Once.

Along came Schindler’s List. At the end of the movie, former concentration camp prisoners walk down to a cemetery and place a remembrance on individual gravestones. Most of them were only pebbles which means, “Someone was here.” There on film was my photographer. He wasn’t just a camp survivor, he was one of Schindler’s Jews.

Mine blown.

It just goes to show that if you know, you know.


In the neighborhood.
In the neighborhood.

Wandering around. Again.

I made this picture on a day when a storm broke. When the heavy clouds were lifting and the scene was getting a little bright, sparkly and shiny. It’s a cemetery in Uptown. For those who are keeping score, it’s a Jewish cemetery.

But.

This post isn’t about the subject. I like working in cemeteries. Just about everywhere. You already know this.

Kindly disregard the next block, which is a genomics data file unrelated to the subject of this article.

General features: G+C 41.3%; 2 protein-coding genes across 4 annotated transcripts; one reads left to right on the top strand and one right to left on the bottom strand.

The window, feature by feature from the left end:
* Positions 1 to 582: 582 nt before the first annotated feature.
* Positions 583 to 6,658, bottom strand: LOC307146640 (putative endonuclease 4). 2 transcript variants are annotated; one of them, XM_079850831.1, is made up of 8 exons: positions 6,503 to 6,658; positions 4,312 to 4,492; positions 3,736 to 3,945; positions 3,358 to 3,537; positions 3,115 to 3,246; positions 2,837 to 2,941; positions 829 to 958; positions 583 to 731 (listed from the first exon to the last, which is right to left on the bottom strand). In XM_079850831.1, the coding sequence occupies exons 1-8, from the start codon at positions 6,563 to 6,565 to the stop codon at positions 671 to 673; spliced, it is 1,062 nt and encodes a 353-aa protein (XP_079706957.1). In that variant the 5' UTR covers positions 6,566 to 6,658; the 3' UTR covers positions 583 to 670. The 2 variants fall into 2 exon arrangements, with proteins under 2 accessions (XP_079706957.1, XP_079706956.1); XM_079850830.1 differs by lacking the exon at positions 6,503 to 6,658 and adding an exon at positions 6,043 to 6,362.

No. This post is about the next step in mobile image processing. This is about processing RAW files on whatever your portable happens to be. Apple made a big deal of saying that their iPhone 7 or 7s — I forget which — would be able to shoot and process RAW files. But, you had to download software (an app). And, the software isn’t ready yet.

Oh.

I don’t care what Apple does. Eventually, they may change photography again. Just as the smart phone pretty much killed the mid-market point and shoot camera, this might kill the consumer market for dslr cameras. At least for most consumers and some prosumers. But, not for those of us who make our living from our work. I could not imagine showing up for a job and saying to the client, “this is what I shoot with,” and holding up a phone. I guess some younger guys do it. But, I’m not a younger guy.

Anyway.